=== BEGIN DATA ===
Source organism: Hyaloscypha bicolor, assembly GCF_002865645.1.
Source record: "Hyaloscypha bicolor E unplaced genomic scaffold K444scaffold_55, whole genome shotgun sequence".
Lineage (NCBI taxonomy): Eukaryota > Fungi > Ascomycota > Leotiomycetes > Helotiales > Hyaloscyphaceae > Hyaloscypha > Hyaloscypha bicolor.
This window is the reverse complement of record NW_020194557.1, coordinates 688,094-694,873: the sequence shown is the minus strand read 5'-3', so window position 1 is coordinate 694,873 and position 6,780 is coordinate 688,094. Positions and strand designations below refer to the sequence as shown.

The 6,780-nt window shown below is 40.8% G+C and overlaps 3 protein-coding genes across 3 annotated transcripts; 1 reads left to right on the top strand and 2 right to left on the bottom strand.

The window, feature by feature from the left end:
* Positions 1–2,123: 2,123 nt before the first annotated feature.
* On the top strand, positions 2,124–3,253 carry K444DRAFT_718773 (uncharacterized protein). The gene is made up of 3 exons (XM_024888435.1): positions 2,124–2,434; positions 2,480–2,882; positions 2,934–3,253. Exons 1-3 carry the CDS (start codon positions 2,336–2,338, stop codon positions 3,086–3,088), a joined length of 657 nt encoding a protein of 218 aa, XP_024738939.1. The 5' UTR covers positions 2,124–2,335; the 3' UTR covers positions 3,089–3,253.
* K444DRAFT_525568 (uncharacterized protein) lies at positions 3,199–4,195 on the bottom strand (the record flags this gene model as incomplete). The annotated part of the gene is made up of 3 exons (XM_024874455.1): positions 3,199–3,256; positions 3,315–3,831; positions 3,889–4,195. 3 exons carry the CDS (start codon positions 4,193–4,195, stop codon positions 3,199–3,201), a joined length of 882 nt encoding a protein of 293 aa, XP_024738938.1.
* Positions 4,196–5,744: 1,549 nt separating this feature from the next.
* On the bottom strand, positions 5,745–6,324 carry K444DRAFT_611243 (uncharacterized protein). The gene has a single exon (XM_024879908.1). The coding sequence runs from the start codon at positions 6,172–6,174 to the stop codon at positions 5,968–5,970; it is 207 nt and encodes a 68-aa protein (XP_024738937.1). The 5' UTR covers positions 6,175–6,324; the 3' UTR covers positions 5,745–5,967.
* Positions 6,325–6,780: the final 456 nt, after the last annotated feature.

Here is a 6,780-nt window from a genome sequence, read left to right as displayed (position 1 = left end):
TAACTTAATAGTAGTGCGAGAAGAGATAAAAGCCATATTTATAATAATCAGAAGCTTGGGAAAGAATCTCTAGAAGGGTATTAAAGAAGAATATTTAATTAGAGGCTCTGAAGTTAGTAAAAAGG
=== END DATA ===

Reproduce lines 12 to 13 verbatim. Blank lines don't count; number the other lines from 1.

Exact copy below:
* Positions 6,325–6,780: the final 456 nt, after the last annotated feature.

Here is a 6,780-nt window from a genome sequence, read left to right as displayed (position 1 = left end):